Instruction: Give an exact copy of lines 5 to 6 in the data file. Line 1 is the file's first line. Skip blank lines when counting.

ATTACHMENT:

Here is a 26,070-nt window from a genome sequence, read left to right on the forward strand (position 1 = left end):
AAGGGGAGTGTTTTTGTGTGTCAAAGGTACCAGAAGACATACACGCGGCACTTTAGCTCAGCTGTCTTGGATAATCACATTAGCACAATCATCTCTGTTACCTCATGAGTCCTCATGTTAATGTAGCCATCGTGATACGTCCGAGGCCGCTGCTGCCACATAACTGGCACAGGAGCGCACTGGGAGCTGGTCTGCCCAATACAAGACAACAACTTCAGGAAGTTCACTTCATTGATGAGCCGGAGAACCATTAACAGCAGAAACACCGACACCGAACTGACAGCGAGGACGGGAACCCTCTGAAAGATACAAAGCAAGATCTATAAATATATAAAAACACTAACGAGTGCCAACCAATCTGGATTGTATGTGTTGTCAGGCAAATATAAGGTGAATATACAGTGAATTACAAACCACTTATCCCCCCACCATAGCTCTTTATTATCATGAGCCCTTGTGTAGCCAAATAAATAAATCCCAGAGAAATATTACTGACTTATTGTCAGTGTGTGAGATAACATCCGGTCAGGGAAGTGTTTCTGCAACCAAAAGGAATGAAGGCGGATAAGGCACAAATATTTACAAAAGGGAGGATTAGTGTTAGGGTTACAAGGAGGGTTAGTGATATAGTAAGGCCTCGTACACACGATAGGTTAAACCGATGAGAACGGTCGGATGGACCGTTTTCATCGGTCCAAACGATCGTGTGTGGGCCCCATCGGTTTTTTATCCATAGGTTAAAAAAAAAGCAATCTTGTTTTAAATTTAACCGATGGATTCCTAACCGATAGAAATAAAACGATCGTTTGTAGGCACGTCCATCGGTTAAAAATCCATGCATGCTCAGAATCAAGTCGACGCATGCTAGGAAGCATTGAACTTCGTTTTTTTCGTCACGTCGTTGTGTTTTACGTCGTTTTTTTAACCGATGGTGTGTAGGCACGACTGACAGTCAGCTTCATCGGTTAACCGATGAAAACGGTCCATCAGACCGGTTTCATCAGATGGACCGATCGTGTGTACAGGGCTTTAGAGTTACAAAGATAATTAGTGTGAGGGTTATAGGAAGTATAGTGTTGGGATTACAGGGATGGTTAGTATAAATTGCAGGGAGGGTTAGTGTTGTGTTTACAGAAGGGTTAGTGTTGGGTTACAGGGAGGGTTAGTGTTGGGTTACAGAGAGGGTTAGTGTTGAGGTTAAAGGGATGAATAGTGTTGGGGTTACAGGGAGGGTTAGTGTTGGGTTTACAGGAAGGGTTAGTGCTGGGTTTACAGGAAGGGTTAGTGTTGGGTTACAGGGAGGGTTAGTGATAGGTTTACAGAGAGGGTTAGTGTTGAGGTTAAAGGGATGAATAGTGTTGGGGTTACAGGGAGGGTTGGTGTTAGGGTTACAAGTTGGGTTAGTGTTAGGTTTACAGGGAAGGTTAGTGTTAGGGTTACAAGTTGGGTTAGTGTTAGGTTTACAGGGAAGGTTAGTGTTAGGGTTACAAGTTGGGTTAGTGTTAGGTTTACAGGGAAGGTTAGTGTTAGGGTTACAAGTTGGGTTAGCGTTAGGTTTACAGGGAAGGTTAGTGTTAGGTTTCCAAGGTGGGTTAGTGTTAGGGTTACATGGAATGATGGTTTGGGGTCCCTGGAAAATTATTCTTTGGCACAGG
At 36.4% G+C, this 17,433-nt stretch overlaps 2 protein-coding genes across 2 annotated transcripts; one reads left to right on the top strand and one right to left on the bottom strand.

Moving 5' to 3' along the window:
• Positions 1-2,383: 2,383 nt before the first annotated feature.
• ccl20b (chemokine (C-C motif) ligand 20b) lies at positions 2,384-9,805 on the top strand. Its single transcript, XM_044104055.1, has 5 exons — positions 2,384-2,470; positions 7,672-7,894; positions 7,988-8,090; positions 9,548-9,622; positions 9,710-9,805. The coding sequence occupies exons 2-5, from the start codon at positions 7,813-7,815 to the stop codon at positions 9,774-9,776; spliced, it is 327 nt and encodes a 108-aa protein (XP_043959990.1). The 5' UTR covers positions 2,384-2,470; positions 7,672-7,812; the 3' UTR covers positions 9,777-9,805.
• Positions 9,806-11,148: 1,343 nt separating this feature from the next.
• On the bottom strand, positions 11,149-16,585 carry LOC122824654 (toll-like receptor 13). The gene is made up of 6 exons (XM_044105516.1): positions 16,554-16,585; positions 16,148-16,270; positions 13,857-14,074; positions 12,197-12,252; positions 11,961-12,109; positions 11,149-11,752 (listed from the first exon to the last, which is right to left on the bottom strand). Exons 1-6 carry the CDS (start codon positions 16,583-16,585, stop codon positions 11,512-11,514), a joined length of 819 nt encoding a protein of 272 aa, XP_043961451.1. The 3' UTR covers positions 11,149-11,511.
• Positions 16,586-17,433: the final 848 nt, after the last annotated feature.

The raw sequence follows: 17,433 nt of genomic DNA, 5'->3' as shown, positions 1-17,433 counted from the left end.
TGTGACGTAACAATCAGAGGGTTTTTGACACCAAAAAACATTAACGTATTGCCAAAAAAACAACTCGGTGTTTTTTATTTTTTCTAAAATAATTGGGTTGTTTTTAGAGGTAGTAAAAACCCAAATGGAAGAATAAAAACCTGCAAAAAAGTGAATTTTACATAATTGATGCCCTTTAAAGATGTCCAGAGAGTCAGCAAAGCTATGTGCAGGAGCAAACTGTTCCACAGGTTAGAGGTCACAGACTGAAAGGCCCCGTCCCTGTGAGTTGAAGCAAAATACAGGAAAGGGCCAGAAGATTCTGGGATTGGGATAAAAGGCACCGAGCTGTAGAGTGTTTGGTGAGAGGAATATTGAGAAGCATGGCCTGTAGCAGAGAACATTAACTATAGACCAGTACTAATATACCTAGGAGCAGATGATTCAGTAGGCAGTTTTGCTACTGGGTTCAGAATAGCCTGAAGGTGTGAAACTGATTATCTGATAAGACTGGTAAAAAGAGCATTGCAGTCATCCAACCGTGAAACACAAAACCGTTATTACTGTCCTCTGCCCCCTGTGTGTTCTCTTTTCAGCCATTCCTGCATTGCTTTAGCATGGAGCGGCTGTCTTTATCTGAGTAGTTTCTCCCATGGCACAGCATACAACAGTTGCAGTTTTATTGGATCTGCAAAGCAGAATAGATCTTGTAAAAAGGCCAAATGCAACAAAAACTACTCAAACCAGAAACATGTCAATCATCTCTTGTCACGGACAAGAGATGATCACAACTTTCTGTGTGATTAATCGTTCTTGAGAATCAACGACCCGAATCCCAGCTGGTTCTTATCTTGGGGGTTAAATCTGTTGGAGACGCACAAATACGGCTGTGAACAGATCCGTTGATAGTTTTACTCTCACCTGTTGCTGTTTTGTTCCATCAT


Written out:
• Positions 1-2,383: 2,383 nt before the first annotated feature.
• ccl20b (chemokine (C-C motif) ligand 20b) lies at positions 2,384-9,805 on the top strand. Its single transcript, XM_044104055.1, has 5 exons — positions 2,384-2,470; positions 7,672-7,894; positions 7,988-8,090; positions 9,548-9,622; positions 9,710-9,805. The coding sequence occupies exons 2-5, from the start codon at positions 7,813-7,815 to the stop codon at positions 9,774-9,776; spliced, it is 327 nt and encodes a 108-aa protein (XP_043959990.1). The 5' UTR covers positions 2,384-2,470; positions 7,672-7,812; the 3' UTR covers positions 9,777-9,805.